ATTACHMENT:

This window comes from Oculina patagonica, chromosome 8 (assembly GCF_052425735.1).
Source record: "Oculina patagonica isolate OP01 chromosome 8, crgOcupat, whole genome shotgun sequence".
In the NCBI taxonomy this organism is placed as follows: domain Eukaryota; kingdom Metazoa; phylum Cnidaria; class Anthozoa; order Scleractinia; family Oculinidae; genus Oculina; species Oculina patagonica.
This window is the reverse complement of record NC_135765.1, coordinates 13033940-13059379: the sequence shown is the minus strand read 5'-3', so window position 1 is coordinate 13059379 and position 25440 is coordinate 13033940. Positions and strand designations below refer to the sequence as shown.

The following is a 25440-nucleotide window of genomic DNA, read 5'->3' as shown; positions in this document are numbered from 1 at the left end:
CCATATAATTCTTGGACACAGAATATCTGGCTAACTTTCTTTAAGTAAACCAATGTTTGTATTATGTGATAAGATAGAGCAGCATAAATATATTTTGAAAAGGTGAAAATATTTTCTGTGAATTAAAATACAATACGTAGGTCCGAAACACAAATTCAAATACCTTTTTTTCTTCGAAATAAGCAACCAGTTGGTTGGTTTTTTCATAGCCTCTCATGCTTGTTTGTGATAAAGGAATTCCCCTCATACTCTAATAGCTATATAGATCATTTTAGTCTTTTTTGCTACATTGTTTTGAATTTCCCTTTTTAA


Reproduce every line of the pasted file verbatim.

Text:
This window comes from Oculina patagonica, chromosome 8 (assembly GCF_052425735.1).
Source record: "Oculina patagonica isolate OP01 chromosome 8, crgOcupat, whole genome shotgun sequence".
In the NCBI taxonomy this organism is placed as follows: domain Eukaryota; kingdom Metazoa; phylum Cnidaria; class Anthozoa; order Scleractinia; family Oculinidae; genus Oculina; species Oculina patagonica.
This window is the reverse complement of record NC_135765.1, coordinates 13033940-13059379: the sequence shown is the minus strand read 5'-3', so window position 1 is coordinate 13059379 and position 25440 is coordinate 13033940. Positions and strand designations below refer to the sequence as shown.

The following is a 25440-nucleotide window of genomic DNA, read 5'->3' as shown; positions in this document are numbered from 1 at the left end:
CCATATAATTCTTGGACACAGAATATCTGGCTAACTTTCTTTAAGTAAACCAATGTTTGTATTATGTGATAAGATAGAGCAGCATAAATATATTTTGAAAAGGTGAAAATATTTTCTGTGAATTAAAATACAATACGTAGGTCCGAAACACAAATTCAAATACCTTTTTTTCTTCGAAATAAGCAACCAGTTGGTTGGTTTTTTCATAGCCTCTCATGCTTGTTTGTGATAAAGGAATTCCCCTCATACTCTAATAGCTATATAGATCATTTTAGTCTTTTTTGCTACATTGTTTTGAATTTCCCTTTTTAA